Arithmetic topology in Quanta

Consider subscribing to the feed of the mathematics section of Quantamagazine.

The articles there are invariably of high quality and quite informative.

Their latest is Secret Link Uncovered Between Pure Math and Physics by Kevin Hartnett.

It features the work by number-theorist Minhyong Kim of Oxford University.



In it, Minhyong Kim comes out of the closet, revealing that many of his results on rational points of algebraic curves were inspired by analogies he sees between number theory and physics.

So far he refrained from mentioning this inspiration in papers because “Number theorists are a pretty tough-minded group of people,” he said.

Yesterday, Peter Woit had a post on this on his blog ‘Not Even Wrong’, stuffed with interesting links to recent talks and papers by Minhyong Kim.

Minhyong Kim’s ideas grew out the topic of arithmetic topology, that is, the analogy between number rings and $3$-dimensional compact manifolds and between their prime ideals and embedded knots.

In this analogy, which is based on the similarity between finite connected covers of manifolds on the one hand and connected etale extensions of rings on the other, the prime spectrum of $\mathbb{Z}$ should correspond (due to Minkowski’s result on discriminants and Perelman’s proof of the Poincare-conjecture) to the $3$-sphere $S^3$.

I’ve written more about this analogy here:

Mazur’s knotty dictionary.

What is the knot associated to a prime?

Who dreamed up the knots=primes analogy?

The birthday of the primes=knots analogy.

And probably I’ll mention it later this month when I give a couple of talks at the $\mathbb{F}_1$-seminar in Ghent.

What is the knot associated to a prime?

Sometimes a MathOverflow question gets deleted before I can post a reply…

Yesterday (New-Year) PD1&2 were visiting, so I merely bookmarked the What is the knot associated to a prime?-topic, promising myself to reply to it this morning, only to find out that the page no longer exists.

From what I recall, the OP interpreted one of my slides of the April 1st-Alumni talk

as indicating that there might be a procedure to assign to a prime number a specific knot. Here’s the little I know about this :

Artin-Verdier duality in etale cohomology suggests that $Spec(\mathbb{Z}) $ is a 3-dimensional manifold, as Barry Mazur pointed out in this paper

The theory of discriminants shows that there are no non-trivial global etale extensions of $Spec(\mathbb{Z}) $, whence its (algebraic) fundamental group should be trivial. By Poincare-Perelman this then implies that one should view $Spec(\mathbb{Z}) $ as the three-sphere $S^3 $. Note that there is no ambiguity in this direction. However, as there are other rings of integers in number fields having trivial fundamental group, the correspondence is not perfect.

Okay, but then primes should correspond to certain submanifolds of $S^3 $ and as the algebraic fundamental group of $Spec(\mathbb{F}_p) $ is the profinite completion of $\mathbb{Z} $, the first option that comes to mind are circles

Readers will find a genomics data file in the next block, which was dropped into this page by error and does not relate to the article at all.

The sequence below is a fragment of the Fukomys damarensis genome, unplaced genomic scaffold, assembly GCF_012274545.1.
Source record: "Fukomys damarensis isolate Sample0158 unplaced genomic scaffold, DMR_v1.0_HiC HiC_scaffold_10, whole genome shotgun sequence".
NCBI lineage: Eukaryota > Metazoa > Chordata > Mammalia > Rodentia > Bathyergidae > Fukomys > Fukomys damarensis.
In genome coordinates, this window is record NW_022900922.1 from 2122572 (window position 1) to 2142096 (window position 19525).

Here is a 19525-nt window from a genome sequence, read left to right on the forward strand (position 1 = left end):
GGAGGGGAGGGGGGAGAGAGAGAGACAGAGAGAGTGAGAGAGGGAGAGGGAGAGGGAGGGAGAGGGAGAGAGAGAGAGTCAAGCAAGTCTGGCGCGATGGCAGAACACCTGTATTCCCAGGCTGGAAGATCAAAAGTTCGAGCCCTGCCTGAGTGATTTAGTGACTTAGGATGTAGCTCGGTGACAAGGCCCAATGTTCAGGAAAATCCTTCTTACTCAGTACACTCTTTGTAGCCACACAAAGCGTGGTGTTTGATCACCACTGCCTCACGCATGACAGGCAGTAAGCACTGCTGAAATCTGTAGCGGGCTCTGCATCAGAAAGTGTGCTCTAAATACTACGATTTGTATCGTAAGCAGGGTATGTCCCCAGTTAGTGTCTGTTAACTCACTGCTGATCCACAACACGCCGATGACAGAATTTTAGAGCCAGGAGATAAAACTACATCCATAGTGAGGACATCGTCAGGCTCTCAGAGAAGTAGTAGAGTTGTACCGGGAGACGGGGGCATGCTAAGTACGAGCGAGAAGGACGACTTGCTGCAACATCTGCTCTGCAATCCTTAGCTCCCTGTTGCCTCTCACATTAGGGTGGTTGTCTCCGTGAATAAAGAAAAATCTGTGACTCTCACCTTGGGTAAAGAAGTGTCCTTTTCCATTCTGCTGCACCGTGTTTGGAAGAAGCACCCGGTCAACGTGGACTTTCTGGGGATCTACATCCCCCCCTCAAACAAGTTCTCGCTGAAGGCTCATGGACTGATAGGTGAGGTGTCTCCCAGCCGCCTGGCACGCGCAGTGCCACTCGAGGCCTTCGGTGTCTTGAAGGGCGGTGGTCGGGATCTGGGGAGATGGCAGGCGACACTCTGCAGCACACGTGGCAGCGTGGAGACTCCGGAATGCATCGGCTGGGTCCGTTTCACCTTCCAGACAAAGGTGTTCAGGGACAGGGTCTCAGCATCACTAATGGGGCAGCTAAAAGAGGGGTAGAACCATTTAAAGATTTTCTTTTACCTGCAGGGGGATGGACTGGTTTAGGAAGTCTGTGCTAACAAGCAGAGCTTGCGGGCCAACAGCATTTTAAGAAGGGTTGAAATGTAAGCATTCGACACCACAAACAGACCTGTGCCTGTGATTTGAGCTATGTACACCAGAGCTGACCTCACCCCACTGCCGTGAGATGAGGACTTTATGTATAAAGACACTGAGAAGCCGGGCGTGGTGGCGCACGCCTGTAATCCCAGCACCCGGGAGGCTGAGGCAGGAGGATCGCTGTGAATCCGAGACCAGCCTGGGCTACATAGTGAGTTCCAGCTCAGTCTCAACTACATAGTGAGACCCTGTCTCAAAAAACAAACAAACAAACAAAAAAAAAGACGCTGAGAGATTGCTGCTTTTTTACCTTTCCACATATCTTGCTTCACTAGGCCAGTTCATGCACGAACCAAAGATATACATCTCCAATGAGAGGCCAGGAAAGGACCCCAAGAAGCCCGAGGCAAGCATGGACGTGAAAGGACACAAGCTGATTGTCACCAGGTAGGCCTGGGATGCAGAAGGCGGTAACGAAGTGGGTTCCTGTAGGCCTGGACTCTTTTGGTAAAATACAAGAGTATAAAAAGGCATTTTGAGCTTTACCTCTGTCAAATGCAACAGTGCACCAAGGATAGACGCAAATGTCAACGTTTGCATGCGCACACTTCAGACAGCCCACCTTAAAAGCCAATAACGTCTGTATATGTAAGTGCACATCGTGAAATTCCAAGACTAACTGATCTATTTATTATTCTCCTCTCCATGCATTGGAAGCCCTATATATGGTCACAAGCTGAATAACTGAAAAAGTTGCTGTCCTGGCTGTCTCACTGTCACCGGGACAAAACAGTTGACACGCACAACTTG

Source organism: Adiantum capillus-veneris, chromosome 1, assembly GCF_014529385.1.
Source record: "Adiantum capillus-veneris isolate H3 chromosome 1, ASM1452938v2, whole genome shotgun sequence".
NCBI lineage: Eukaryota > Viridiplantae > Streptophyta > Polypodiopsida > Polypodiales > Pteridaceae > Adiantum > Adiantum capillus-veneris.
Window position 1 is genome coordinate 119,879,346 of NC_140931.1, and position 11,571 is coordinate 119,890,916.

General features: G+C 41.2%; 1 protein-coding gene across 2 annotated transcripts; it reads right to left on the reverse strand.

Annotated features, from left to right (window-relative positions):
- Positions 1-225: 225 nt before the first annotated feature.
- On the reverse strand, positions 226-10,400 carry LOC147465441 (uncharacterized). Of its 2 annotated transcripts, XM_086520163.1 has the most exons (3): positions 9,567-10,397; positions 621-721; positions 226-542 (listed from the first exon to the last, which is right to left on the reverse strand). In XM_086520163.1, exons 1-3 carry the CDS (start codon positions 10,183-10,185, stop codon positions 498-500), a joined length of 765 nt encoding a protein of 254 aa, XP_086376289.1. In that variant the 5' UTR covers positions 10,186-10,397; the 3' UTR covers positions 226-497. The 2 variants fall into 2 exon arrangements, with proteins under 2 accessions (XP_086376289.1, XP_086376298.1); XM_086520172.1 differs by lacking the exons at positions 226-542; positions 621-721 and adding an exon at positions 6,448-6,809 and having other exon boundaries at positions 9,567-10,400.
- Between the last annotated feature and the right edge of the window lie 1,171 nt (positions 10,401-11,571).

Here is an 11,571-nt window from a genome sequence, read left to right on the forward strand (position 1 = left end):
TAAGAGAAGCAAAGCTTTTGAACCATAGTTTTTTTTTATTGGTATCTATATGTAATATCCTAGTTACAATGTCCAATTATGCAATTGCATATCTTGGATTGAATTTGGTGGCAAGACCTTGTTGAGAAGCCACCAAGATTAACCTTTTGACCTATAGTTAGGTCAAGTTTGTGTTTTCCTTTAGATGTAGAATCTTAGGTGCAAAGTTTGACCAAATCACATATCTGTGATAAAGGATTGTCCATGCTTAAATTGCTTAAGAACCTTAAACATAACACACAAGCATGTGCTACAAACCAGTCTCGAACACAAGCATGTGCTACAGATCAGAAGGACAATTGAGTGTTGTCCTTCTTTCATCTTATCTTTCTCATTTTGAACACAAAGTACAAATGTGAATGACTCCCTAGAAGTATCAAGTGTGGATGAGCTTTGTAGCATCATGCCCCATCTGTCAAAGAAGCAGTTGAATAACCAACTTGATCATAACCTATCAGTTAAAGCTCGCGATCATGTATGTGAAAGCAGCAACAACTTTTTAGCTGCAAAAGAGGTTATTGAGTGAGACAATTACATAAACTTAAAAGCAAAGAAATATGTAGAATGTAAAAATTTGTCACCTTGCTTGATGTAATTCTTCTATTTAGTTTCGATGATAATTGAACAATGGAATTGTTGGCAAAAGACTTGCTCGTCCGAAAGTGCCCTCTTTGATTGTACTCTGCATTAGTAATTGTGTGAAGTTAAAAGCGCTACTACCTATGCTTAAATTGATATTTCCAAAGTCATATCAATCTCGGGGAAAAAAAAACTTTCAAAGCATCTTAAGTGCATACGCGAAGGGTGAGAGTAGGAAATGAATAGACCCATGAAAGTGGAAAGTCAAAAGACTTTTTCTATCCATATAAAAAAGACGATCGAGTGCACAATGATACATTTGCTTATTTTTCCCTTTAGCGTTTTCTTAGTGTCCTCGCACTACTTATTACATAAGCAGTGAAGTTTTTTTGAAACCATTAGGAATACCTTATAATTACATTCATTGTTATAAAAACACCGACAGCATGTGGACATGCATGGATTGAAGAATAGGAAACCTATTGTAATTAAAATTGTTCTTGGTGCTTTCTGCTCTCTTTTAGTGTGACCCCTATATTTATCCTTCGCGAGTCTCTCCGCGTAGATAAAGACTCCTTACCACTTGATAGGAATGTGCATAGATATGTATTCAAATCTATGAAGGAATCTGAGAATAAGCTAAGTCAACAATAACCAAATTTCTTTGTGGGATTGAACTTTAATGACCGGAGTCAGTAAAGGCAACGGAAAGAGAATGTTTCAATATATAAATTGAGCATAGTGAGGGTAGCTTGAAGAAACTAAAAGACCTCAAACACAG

Hence, primes might be viewed as circles embedded in $S^3 $, that is, as knots! But which knots? Well, as far as I know, nobody has a procedure to assign a knot to a prime number, let alone one having p crossings. What is known, however, is that different primes must correspond to different knots

because the algebraic fundamental groups of $Spec(\mathbb{Z})- { p } $ differ for distinct primes. This was the statement I wanted to illustrate in the first slide.

But, the story goes a lot further. Knots may be linked and one can detect this by calculating the link-number, which is symmetric in the two knots. In number theory, the Legendre symbol, plays a similar role thanks to quadratic reciprocity

and hence we can view the Legendre symbol as indicating whether the knots corresponding to different primes are linked or not. Whereas it is natural in knot theory to investigate whether collections of 3, 4 or 27 knots are intricately linked (or not), few people would consider the problem whether one collection of 27 primes differs from another set of 27 primes worthy of investigation.

There’s one noteworthy exception, the Redei symbol which we can now view as giving information about the link-behavior of the knots associated to three different primes. For example, one can hunt for prime-triples whose knots link as the Borromean rings

(note that the knots corresponding to the three primes are not the unknot but more complicated). Here’s where the story gets interesting : in number-theory one would like to discover ‘higher reciprocity laws’ (for collections of n prime numbers) by imitating higher-link invariants in knot-theory. This should be done by trying to correspond filtrations on the fundamental group of the knot-complement to that of the algebraic fundamental group of $Spec(\mathbb{Z})-{ p } $ This project is called arithmetic topology

Perhaps I should make a pod- or vod-cast of that 20 minute talk, one day…